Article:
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Dabbling Duck-Habitat Associations during Winter in Coastal South Carolina
David H. Gordon, Brian T. Gray and Richard M. Kaminski
The Journal of Wildlife Management
Vol. 62, No. 2 (Apr., 1998), pp. 569-580
Stable URL: http://www.jstor.org/stable/3802331
Page Count: 12
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During winters of 1985-88, we conducted fixed-wing aerial surveys of randomly selected 200- × 400-m plots along the coast of South Carolina to evaluate relative use of managed coastal impoundments and unimpounded tidal wetlands by 7 species of wintering dabbling ducks. In general, occurrence of dabbling ducks in managed coastal wetland impoundments was greater (P < 0.005) than expected, and occurrence in unmanaged tidal wetlands was less (P < 0.005) than expected for all species except American black ducks (Anas rubripes). Macrohabitat variables varied in frequency of association, direction and degree of influence, and yearly occurrence as correlates with dabbling duck abundance, but several consistent patterns emerged. Most species-abundance indices exhibited a frequent positive association with macrohabitat variables descriptive of managed wetland impoundments. We discuss possible explanations for observed dabbling duck-habitat associations and implications for maintaining intensively managed coastal impoundments to support regional waterfowl populations, particularly in highly altered coastal landscapes.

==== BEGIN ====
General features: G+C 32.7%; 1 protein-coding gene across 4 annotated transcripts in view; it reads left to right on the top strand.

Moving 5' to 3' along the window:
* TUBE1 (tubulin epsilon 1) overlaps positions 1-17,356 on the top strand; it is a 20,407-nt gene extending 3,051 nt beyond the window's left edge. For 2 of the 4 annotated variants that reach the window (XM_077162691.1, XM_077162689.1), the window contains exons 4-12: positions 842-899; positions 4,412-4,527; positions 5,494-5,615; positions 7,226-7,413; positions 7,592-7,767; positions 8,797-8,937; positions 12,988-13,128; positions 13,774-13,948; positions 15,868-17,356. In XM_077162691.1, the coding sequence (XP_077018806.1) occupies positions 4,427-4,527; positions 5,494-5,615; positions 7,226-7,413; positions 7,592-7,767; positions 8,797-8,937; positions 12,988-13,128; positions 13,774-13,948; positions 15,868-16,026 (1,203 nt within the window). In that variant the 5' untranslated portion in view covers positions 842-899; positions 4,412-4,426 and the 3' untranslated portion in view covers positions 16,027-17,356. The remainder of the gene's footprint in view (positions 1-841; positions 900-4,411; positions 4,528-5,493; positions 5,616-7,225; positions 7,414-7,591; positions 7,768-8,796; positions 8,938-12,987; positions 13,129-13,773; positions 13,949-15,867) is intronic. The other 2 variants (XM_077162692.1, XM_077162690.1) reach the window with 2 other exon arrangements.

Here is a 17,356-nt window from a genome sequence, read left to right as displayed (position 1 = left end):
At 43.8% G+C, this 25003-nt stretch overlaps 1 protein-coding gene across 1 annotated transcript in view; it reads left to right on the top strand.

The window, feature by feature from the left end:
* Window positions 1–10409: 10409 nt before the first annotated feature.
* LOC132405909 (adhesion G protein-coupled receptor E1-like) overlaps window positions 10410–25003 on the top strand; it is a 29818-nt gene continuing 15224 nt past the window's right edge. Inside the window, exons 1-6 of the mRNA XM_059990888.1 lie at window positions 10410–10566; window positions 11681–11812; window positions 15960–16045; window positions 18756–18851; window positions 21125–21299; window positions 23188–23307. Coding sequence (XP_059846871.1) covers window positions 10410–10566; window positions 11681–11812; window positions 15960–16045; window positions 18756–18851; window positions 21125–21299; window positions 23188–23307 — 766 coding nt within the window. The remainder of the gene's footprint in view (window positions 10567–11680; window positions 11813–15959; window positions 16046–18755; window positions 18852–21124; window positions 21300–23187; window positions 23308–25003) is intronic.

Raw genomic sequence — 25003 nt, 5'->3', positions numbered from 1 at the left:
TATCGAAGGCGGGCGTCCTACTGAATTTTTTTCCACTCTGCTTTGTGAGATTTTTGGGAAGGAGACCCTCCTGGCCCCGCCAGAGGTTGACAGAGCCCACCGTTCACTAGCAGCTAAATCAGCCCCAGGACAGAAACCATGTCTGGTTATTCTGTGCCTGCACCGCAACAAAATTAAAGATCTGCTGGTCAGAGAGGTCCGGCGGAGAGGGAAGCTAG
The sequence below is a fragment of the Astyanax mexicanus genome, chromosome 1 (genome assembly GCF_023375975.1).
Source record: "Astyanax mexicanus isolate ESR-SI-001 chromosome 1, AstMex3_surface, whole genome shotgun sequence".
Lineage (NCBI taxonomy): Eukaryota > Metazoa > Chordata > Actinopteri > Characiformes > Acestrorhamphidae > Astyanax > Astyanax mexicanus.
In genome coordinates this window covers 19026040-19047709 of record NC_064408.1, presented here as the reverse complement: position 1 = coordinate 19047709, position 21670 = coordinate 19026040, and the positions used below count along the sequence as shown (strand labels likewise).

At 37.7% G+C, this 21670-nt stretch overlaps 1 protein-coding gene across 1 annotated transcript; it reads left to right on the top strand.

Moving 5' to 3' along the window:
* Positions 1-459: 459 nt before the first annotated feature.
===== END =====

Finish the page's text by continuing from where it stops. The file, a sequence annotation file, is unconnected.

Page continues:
The Journal of Wildlife Management © 1998 Wiley